November 21, 2019 | By Lauren Aquino, Photos by Olivia Oriaku
Read My Lips, housed in the Krupp Gallery at Boston’s Museum of Fine Arts (MFA), is a collection of works exploring the way the world perceives the voices of women and how women, in turn, change their voices in response to expectations. It investigates the duality of connotations surrounding a woman’s lips, which hold visual cues of sexuality and fulfillment while also being the mechanism through which they empower themselves. Artists Patty Chang, Marilyn Minter, Sharon Hayes, and VALIE EXPORT each feature a video-based piece that conforms to the expectations of women while simultaneously criticising the absurdities and contradictions of such standards.
Photos by Olivia Oriaku
The exhibition is set in a small room, its doors tinted black to block out the light. With only the glare of four TV screens to illuminate the pitch-black space, the viewer is immediately swept into a state of dissociation. A strange bell of no discernable source rings in strange increments, almost zen-like, while the faint sounds of women’s voices lie just beyond reach. It is unsettling and confusing, a strange bombardment of sensations without context. A short blurb on the wall outlines the purpose of the work, highlighting a powerful statement by feminist, activist, and politician Bella Azbug: “Women have been trained to speak softly and carry a lipstick. Those days are over.”
Patty Chang’s piece Hand to Mouth (2000), placed next to the door, is the first to draw viewers’ attention with its bright screen and lurid imagery. Chang, a former sex worker, mocks the objectification of the women who are cast in pornography with a homemade video of her being sprayed with a water balloon by an unknown figure. When the viewer dons the headphones that accompany the video, they are struck with a barrage of loud, high-pitched implorations for “more!” as Chang opens her mouth, eagerly awaiting the water balloon. Her hair is disheveled and her mascara runs. There is a certain tenseness and look in her eye that tells the viewer that she is deeply uncomfortable with the character she is playing. She seems to be asking how someone could view a woman in this way and still see her as human and respect her outside of a sexual context.
Meanwhile, VALIE EXPORT reads a poem titled i turn over the pictures of my voice in my head (2009), using medical endoscopy to film her own larynx while she does so. The TV screen is filled with a shot of her throat, the folds of her larynx moving discomfitingly as she reads. Her words are mostly unintelligible, leaving most of the focus on the visual aspect of her work. It is reminiscent of a vagina, drawing attention to the disparity of the treatment towards a woman’s words versus her sex. Her larynx, although visually similar to a vagina, elicits feelings of repulsion rather than desire.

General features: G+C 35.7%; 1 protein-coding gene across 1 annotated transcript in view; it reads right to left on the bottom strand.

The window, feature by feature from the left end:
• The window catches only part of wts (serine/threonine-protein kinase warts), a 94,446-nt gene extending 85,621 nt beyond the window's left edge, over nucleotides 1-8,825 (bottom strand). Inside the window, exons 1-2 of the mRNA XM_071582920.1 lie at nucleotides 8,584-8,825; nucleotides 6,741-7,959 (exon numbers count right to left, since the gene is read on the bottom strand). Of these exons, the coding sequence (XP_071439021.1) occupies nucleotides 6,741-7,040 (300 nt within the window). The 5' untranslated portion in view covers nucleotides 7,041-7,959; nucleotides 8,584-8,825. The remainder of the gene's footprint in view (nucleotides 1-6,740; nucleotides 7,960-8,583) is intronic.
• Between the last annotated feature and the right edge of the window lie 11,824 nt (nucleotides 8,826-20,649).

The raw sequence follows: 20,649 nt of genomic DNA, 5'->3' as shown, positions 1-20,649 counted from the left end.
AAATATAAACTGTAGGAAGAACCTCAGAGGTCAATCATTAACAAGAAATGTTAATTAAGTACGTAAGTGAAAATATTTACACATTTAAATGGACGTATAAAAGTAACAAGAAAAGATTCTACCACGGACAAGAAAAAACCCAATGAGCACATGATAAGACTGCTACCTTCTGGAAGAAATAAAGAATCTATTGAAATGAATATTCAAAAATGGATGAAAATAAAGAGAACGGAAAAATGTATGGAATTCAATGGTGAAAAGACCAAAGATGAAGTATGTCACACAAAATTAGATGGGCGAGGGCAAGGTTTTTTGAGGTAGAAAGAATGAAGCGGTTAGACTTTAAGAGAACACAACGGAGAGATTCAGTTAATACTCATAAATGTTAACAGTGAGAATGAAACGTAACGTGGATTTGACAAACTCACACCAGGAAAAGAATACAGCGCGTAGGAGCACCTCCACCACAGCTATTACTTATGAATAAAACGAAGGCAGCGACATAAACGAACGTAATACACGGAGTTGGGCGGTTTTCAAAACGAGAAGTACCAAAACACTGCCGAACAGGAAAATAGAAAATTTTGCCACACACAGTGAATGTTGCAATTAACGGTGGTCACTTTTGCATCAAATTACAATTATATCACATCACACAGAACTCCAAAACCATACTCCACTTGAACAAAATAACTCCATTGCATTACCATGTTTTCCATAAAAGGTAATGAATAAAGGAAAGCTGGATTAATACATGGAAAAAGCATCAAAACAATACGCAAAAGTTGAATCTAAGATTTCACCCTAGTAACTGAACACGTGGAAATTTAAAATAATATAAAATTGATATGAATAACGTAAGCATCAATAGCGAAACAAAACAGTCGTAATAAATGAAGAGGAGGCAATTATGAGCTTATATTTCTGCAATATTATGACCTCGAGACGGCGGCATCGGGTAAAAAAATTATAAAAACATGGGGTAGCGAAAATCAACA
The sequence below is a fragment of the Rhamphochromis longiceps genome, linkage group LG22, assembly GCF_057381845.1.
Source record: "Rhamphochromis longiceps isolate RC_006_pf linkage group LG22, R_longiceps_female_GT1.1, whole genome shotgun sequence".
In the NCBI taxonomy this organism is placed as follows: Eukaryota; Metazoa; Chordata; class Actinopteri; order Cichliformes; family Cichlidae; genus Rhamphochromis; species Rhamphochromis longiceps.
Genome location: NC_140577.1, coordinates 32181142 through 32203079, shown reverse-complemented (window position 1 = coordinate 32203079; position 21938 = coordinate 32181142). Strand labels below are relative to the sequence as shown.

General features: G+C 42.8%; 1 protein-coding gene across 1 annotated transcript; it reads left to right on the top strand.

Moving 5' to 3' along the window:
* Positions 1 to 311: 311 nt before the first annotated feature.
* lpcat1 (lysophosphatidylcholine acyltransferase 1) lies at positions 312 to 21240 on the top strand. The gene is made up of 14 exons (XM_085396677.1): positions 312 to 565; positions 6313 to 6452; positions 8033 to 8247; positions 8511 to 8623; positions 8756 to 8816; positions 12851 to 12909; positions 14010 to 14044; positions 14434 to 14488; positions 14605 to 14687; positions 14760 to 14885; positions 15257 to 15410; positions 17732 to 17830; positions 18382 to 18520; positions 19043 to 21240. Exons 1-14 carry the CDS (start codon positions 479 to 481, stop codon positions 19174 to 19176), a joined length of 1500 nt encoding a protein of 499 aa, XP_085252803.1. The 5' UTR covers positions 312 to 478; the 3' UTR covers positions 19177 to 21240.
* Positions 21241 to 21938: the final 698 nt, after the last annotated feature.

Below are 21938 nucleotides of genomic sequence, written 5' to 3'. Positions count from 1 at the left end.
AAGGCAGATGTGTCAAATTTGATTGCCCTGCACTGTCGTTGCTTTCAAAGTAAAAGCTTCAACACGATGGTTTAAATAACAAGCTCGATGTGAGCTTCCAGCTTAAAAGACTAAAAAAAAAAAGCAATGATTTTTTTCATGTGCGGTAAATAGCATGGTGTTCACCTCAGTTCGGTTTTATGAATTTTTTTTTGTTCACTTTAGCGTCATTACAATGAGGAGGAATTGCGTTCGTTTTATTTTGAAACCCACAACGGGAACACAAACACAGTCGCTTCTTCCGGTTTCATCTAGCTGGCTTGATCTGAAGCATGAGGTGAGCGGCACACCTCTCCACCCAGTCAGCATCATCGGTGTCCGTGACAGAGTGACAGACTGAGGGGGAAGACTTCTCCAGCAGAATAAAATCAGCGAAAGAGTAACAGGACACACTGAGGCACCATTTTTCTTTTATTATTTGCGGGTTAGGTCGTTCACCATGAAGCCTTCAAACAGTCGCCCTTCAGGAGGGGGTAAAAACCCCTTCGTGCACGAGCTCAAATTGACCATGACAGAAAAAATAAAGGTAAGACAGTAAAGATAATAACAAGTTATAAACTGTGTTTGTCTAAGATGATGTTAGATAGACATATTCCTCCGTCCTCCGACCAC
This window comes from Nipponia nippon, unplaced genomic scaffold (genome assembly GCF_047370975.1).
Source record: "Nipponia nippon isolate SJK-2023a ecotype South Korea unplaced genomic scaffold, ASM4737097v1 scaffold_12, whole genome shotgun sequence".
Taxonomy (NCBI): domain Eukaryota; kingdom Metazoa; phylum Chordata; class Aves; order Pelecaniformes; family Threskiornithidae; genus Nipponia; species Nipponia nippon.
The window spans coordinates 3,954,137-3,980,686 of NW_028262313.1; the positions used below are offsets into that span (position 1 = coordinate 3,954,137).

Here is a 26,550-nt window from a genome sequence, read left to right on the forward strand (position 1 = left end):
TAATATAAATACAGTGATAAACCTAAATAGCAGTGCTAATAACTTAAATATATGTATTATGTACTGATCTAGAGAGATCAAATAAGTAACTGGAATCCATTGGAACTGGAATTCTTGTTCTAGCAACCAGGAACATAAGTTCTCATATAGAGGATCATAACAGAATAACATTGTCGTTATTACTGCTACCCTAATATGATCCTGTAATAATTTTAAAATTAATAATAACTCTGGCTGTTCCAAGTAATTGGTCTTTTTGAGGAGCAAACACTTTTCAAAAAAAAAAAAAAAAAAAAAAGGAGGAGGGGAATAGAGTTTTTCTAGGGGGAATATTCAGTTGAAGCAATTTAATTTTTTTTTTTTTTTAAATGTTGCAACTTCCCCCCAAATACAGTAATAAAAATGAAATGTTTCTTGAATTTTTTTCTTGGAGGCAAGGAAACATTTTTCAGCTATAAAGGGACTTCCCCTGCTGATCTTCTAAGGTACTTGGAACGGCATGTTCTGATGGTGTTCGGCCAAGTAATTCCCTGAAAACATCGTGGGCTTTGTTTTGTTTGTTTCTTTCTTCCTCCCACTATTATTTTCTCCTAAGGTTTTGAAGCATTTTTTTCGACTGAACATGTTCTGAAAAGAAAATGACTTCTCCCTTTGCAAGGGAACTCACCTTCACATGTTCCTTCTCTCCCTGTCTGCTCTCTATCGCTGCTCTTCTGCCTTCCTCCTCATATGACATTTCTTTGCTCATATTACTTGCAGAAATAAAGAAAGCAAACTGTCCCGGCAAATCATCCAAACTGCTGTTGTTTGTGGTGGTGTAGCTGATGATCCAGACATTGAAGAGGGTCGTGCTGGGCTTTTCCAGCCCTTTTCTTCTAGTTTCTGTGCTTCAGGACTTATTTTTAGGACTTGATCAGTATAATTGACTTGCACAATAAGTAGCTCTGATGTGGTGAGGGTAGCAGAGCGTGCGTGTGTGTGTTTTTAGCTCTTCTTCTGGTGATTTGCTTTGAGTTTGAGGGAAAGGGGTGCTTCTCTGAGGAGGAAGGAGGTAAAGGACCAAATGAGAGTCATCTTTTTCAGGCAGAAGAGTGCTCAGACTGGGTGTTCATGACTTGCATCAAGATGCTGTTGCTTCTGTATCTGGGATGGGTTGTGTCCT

Photos by Olivia Oriaku
Marilyn Minter continues to walk the line between disgust and eroticism with her video piece Green Pink Caviar (2009). The work is the most visually appealing of the four — something fit for the world of cosmetics, an industry that emphasizes external vanity of a woman rather than the person who lies beneath it. In the video, Minter presses her lips against a sheet of glass that has been covered in a glittery, gooey substance. She licks and sucks at the goo, the transparency of the glass allowing the viewer to see the swirling of her lips and tongue but obscuring the rest of her face.
The work of Sharon Hayes, Fingernails on a blackboard: Bella (2014), is particularly relevant today as she explores the relationship between a woman’s words and the voice with which she is delivering them. While there is no audio associated with the work, the title suggests that the sounds produced by it would be offensive and unpleasant, but the visuals are actually depicting a textual representation of Bella Azbug practicing a speech. The twist: she is working with a vocal coach in an attempt to soften her voice, to make it more welcoming and easier to swallow for those who may disagree with her. Her sharp and witty words are being diminished because people complained about the harshness of her voice.
Read My Lips is an exhibit meant to make viewers uncomfortable. It presents hard truths about the way women are perceived in the world: how they are held to a double standard of being desirable and deferential in a society that has consistently undervalued their worth and intellect. Each work delivers a sobering reminder of the impacts of societal expectations, but also reaffirms the power afforded by a woman’s voice.